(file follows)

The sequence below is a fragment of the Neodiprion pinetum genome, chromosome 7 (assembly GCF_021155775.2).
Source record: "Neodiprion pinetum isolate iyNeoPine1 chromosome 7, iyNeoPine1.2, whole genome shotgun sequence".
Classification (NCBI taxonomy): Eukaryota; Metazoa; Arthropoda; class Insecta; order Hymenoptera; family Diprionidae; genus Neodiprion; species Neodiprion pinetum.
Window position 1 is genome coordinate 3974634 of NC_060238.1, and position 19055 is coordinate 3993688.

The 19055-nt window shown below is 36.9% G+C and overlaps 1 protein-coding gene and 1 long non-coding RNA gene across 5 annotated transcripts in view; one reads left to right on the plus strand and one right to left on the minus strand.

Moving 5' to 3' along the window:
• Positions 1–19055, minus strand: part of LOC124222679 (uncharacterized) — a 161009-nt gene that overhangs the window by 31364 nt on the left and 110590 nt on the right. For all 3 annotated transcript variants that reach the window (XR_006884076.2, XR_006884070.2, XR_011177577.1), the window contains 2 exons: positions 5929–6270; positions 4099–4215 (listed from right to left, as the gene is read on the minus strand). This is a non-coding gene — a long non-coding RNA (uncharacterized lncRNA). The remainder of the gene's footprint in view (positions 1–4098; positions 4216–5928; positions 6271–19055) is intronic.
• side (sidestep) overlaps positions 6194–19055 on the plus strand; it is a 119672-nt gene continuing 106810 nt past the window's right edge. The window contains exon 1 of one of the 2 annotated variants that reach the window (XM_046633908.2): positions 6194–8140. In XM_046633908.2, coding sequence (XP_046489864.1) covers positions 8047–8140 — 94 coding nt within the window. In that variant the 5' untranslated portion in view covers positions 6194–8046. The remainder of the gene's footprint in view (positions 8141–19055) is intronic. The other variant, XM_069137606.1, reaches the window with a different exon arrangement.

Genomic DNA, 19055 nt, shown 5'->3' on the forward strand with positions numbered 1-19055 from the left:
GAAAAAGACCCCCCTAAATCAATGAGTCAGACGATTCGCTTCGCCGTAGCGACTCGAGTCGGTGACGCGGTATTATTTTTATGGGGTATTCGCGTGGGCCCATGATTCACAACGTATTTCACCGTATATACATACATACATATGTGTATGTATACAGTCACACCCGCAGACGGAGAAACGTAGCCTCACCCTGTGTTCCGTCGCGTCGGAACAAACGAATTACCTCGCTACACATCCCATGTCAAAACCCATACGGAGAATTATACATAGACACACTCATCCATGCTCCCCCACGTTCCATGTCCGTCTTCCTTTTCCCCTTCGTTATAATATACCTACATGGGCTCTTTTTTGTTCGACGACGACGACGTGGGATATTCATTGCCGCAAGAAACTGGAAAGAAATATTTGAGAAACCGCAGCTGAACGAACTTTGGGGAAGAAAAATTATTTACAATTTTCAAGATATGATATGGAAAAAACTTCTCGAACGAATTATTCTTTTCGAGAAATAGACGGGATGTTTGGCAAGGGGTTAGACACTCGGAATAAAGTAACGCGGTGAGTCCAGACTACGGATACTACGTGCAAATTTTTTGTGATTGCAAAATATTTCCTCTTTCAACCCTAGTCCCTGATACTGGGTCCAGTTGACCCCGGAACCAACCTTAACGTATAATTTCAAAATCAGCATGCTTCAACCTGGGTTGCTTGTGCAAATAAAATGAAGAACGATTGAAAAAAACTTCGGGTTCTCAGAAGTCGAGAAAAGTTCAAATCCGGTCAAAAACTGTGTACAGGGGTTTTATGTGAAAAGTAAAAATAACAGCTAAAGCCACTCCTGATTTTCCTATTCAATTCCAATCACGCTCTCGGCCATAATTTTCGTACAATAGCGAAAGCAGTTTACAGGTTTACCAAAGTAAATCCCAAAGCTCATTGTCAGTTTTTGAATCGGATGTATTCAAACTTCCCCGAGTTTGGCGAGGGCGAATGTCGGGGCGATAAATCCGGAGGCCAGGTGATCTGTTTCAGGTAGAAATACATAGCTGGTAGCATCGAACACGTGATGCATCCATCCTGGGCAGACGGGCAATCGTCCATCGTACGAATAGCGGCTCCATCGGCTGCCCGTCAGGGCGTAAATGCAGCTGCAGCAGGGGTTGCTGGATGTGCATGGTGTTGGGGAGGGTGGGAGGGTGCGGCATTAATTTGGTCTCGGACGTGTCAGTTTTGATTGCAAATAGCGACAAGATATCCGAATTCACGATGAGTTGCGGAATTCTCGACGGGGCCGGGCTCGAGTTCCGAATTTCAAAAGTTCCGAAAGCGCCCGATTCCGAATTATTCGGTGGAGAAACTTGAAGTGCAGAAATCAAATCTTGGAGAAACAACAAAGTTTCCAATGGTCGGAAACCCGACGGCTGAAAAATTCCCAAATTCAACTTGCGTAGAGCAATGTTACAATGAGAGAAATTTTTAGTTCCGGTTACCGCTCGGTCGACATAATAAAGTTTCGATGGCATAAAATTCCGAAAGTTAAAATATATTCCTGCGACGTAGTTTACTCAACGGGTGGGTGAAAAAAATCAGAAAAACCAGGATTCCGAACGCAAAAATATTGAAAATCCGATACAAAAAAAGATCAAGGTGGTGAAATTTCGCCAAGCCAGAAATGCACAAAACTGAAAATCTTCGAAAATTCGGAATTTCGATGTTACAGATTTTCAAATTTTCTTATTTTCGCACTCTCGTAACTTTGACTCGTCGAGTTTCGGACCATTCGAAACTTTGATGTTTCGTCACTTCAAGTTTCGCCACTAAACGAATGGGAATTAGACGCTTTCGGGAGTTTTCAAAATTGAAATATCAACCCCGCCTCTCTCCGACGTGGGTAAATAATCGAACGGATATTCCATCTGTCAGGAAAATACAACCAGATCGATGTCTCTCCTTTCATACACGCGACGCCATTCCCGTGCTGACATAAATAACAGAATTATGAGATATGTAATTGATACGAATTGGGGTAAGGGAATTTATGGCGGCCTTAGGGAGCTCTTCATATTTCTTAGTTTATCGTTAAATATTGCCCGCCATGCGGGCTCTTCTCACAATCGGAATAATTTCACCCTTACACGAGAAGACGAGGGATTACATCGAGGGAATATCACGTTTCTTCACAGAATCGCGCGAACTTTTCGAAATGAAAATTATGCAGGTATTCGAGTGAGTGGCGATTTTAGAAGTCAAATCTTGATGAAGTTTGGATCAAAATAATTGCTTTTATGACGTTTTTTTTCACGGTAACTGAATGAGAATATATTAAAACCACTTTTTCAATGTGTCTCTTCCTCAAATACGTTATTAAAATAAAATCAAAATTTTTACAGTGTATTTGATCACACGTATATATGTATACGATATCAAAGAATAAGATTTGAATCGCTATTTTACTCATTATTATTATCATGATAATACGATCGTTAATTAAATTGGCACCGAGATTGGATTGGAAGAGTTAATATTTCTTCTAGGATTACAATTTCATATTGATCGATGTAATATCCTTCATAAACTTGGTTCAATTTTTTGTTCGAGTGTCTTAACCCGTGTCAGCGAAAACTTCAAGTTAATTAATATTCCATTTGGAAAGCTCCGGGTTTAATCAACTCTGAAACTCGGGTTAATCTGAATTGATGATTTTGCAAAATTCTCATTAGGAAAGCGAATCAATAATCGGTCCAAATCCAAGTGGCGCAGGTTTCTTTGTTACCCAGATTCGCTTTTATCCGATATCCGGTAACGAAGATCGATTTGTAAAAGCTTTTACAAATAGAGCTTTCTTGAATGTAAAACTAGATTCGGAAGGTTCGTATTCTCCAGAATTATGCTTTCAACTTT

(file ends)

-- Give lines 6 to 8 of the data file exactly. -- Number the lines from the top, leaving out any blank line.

Moving 5' to 3' along the window:
• Positions 1–19055, minus strand: part of LOC124222679 (uncharacterized) — a 161009-nt gene that overhangs the window by 31364 nt on the left and 110590 nt on the right. For all 3 annotated transcript variants that reach the window (XR_006884076.2, XR_006884070.2, XR_011177577.1), the window contains 2 exons: positions 5929–6270; positions 4099–4215 (listed from right to left, as the gene is read on the minus strand). This is a non-coding gene — a long non-coding RNA (uncharacterized lncRNA). The remainder of the gene's footprint in view (positions 1–4098; positions 4216–5928; positions 6271–19055) is intronic.
• side (sidestep) overlaps positions 6194–19055 on the plus strand; it is a 119672-nt gene continuing 106810 nt past the window's right edge. The window contains exon 1 of one of the 2 annotated variants that reach the window (XM_046633908.2): positions 6194–8140. In XM_046633908.2, coding sequence (XP_046489864.1) covers positions 8047–8140 — 94 coding nt within the window. In that variant the 5' untranslated portion in view covers positions 6194–8046. The remainder of the gene's footprint in view (positions 8141–19055) is intronic. The other variant, XM_069137606.1, reaches the window with a different exon arrangement.